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“Of all our national pastimes, this is one which should be pursued for the sake only of the honourable distinction to be obtained, in excelling in an art, where both mental and physical gifts are developed.”

Anonymous author on match rifle shooting (1866)

Research Press

Source: Chambers's Journal, 29 January 1859

THE old regulation-musket, known in the army by the affectionate sobriquet of 'Brown Bess,' would sometimes, though not always, carry a bullet with a certain degree of precision about a hundred yards; but beyond that very moderate distance, no one, however expert, could make sure of hitting even a barn-door; the aim of the individual who pulled the trigger; supposing that the state of his nerves permitted him to take aim at all - which a very distinguished general, not very long since deceased, declared to be not invariably the case - having very little to do with the direction taken by the projectile. On momentous occasions, when it was important that shots should not be thrown away, the old instructions were: 'Reserve your fire, my lads, till you can see the whites of the fellows' eyes; then aim low, and blaze away as fast as you can.' That is, nobody thought of doing much execution except at very close quarters; but, like Molière's physician, nous avons changé tout cela; and science has furnished us with a musket with which we may begin to blaze away at our adversaries almost as soon as we can see that they are adversaries, and with which a good shot may almost make sure of sending a 'picket' to its mark at something like a thousand yards. The modern picket, therefore - which is the American name for a Minié rifle-ball - is a very much more formidable missile than the old-fashioned bullet; but, whatever may be its advantages over its predecessor as to accuracy of flight, length of range, and penetrating power, there is one disadvantage attending the general employment of the rifled musket from which it is fired. It is not sufficient to substitute for Brown Bess a superior description of firearm; but in order to enable our soldiers to use their weapons with effect, careful training and much practice are requisite, so that the instructing of a recruit is a much more complicated affair than it used to be. We have lately had an opportunity of seeing a great many men trained to the use of the new arm; and it may interest the reader to learn something of the process by which the lad who has perhaps never fired a shot in his life, is converted into a more or less skilful rifleman. There are certain moral results, too, which may be expected to flow from the substitution of a scientifically constructed weapon for the clumsy Brown Bess, and which it is by no means uninteresting to note.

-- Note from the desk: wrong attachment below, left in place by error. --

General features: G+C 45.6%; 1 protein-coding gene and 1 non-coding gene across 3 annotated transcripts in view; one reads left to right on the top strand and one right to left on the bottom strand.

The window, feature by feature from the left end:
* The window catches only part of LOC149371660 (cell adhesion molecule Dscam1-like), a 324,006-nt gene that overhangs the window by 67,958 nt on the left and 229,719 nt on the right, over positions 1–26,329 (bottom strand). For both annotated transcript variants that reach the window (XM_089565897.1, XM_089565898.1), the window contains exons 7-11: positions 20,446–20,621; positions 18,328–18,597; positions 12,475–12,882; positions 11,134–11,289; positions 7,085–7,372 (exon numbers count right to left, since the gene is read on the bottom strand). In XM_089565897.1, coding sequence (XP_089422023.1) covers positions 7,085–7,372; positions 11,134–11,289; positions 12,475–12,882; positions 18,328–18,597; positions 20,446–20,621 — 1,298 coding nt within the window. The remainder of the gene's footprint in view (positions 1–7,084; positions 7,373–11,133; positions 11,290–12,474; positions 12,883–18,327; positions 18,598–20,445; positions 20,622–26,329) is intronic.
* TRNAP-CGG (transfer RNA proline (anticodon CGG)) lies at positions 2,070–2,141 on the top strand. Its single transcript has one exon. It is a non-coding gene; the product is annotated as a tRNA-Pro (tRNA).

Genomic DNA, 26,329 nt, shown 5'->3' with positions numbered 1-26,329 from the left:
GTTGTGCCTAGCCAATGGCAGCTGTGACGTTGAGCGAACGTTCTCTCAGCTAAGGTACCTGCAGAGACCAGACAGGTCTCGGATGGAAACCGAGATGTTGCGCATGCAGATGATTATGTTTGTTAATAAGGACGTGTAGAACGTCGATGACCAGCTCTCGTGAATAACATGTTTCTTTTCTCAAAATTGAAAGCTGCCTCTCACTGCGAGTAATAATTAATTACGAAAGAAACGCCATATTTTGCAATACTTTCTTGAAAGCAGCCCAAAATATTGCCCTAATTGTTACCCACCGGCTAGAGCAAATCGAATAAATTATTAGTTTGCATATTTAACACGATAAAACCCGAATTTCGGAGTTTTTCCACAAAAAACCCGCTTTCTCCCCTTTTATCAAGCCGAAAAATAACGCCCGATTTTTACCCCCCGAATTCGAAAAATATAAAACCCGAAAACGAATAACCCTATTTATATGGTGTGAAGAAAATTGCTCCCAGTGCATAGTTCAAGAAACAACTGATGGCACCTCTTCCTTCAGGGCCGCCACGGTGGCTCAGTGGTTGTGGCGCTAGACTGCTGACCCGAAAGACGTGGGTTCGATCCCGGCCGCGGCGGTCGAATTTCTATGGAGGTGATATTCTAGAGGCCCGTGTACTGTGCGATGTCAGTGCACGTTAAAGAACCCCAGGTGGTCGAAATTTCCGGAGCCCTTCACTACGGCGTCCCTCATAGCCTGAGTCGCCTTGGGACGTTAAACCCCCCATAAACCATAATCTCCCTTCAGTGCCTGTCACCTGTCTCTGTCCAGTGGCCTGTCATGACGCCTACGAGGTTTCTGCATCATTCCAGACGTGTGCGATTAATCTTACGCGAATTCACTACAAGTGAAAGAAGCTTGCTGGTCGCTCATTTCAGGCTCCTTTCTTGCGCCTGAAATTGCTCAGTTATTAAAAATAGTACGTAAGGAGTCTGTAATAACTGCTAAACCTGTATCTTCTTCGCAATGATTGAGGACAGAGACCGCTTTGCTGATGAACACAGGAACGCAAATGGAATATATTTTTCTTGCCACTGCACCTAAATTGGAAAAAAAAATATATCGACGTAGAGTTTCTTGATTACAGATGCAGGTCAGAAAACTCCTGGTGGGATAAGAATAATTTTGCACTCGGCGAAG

In the first place, then, it is necessary that the future marksman should be taught to judge, with a considerable degree of accuracy, the distance he is from the object he is to fire at; for, unless he can ascertain that, the new rifle will be scarcely more destructive in his hands than the old musket. The length of range is determined by the degree of elevation; and in order to get this correctly, a sight, the height of which is regulated according to a scale, is fixed in front of the lock; but it is obvious that the true distance must be known before the 'sight' can be properly adjusted, and nothing but practice can enable a man to ascertain this by the eye alone. To some it may appear difficult to teach men to judge, within a comparatively few yards, how far they are from an object placed at from one to nine hundred yards from them; and this, too, under every variety of circumstance, such as differences of level in the size and position of the intervening and surrounding objects, and, above all, in various atmospheric conditions, and amount of light; but if we reflect with what accuracy we habitually judge of such short distances or lengths, in yards, feet, and inches, as those, with which we commonly have to do, we shall readily believe that, with practice, the eye may be taught to serve us as faithfully even when it is a question as to scores and hundreds of yards; and experience shews this to be the case. There are, of course, some thick-skulled, non-observing fellows who can never be made to guess their distances correctly; but most of the men soon acquire a considerable facility in so doing, and in practice, it must be remembered that it is not necessary that every man should be quick at it; for a few sharp-eyed lads will leaven a whole lump of stupidity, and enable every one to adjust the 'sight' of his piece with sufficient accuracy.